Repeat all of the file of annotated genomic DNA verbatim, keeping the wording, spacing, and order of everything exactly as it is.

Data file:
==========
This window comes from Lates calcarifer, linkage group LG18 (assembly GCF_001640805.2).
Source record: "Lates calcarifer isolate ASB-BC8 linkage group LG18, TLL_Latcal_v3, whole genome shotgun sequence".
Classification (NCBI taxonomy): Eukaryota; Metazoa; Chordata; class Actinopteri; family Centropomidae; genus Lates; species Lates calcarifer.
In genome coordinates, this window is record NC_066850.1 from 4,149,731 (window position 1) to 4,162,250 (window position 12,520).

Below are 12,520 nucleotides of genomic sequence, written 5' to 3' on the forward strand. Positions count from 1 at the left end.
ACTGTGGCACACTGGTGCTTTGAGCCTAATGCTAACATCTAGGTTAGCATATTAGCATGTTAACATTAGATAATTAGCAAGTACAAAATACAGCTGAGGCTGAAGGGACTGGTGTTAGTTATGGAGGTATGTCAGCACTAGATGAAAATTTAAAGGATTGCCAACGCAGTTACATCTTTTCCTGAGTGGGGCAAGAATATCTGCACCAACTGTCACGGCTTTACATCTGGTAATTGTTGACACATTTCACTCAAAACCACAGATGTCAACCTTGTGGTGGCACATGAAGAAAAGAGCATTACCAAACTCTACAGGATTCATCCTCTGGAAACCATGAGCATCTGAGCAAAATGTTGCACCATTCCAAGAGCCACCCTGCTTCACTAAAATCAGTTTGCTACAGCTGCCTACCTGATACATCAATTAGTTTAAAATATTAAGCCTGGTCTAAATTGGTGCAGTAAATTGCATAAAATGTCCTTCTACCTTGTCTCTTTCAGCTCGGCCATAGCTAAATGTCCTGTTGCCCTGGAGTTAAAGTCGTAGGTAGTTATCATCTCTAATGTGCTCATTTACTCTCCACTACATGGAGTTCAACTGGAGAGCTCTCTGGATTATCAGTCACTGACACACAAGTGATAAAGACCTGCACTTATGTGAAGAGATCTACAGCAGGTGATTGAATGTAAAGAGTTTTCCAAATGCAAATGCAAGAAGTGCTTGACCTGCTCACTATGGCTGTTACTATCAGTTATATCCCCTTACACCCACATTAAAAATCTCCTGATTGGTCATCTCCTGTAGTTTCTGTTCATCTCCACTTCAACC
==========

This window comes from Lates calcarifer, linkage group LG18 (assembly GCF_001640805.2).
Source record: "Lates calcarifer isolate ASB-BC8 linkage group LG18, TLL_Latcal_v3, whole genome shotgun sequence".
Classification (NCBI taxonomy): Eukaryota; Metazoa; Chordata; class Actinopteri; family Centropomidae; genus Lates; species Lates calcarifer.
In genome coordinates, this window is record NC_066850.1 from 4,149,731 (window position 1) to 4,162,250 (window position 12,520).

Below are 12,520 nucleotides of genomic sequence, written 5' to 3' on the forward strand. Positions count from 1 at the left end.
ACTGTGGCACACTGGTGCTTTGAGCCTAATGCTAACATCTAGGTTAGCATATTAGCATGTTAACATTAGATAATTAGCAAGTACAAAATACAGCTGAGGCTGAAGGGACTGGTGTTAGTTATGGAGGTATGTCAGCACTAGATGAAAATTTAAAGGATTGCCAACGCAGTTACATCTTTTCCTGAGTGGGGCAAGAATATCTGCACCAACTGTCACGGCTTTACATCTGGTAATTGTTGACACATTTCACTCAAAACCACAGATGTCAACCTTGTGGTGGCACATGAAGAAAAGAGCATTACCAAACTCTACAGGATTCATCCTCTGGAAACCATGAGCATCTGAGCAAAATGTTGCACCATTCCAAGAGCCACCCTGCTTCACTAAAATCAGTTTGCTACAGCTGCCTACCTGATACATCAATTAGTTTAAAATATTAAGCCTGGTCTAAATTGGTGCAGTAAATTGCATAAAATGTCCTTCTACCTTGTCTCTTTCAGCTCGGCCATAGCTAAATGTCCTGTTGCCCTGGAGTTAAAGTCGTAGGTAGTTATCATCTCTAATGTGCTCATTTACTCTCCACTACATGGAGTTCAACTGGAGAGCTCTCTGGATTATCAGTCACTGACACACAAGTGATAAAGACCTGCACTTATGTGAAGAGATCTACAGCAGGTGATTGAATGTAAAGAGTTTTCCAAATGCAAATGCAAGAAGTGCTTGACCTGCTCACTATGGCTGTTACTATCAGTTATATCCCCTTACACCCACATTAAAAATCTCCTGATTGGTCATCTCCTGTAGTTTCTGTTCATCTCCACTTCAACC